Beware: The Group Fitness Crutch

Working out with others can be a tool in building a fit body—but only if done correctly.

The misery of sets, reps, hill repeats and all-out sprints loves company—hence the explosion of group fitness.

And pushing yourself through exercise alongside others has its strengths. “People are generally more motivated in a group setting than in an individual setting,” says Jon-Erik Kawamoto, C.S.C.S., owner of JKConditioning in St. John's, Newfoundland, Canada. 

The problem: It’s easy to hide out in the back row, let your effort slip, and check exercise off your to-do list, says Michele Olson, Ph.D., a professor of exercise physiology at Auburn University Montgomery. In a class of 15 people, Olson estimates only about five ace the class. The rest push themselves hard, but only complete parts of certain exercises, stop, allow their form to weaken, or don’t self-correct appropriately, she says.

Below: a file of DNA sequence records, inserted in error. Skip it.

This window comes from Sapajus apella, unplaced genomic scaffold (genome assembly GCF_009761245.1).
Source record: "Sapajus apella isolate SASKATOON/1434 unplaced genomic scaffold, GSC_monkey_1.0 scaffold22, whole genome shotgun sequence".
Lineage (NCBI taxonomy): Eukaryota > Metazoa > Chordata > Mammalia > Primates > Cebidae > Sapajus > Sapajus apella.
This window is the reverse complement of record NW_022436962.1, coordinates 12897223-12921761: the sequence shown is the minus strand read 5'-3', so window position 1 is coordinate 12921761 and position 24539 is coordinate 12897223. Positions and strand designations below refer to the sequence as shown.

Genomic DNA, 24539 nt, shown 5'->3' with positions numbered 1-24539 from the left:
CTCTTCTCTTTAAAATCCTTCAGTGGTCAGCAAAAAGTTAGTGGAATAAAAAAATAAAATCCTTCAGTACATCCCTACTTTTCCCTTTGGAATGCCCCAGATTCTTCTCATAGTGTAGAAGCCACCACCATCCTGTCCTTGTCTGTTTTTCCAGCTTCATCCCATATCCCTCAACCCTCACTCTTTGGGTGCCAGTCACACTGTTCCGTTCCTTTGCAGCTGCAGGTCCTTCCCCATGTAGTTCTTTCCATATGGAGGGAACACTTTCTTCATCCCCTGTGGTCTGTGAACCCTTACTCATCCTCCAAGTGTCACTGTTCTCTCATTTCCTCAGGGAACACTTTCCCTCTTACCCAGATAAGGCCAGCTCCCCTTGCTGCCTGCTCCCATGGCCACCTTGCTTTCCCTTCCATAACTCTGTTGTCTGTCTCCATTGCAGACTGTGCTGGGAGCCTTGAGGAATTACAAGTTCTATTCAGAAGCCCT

What you wind up with: a half-baked workout. The key is to strike the balance of reaping motivation from the group and pushing yourself to get stronger and faster, individually. Below, the pros advise: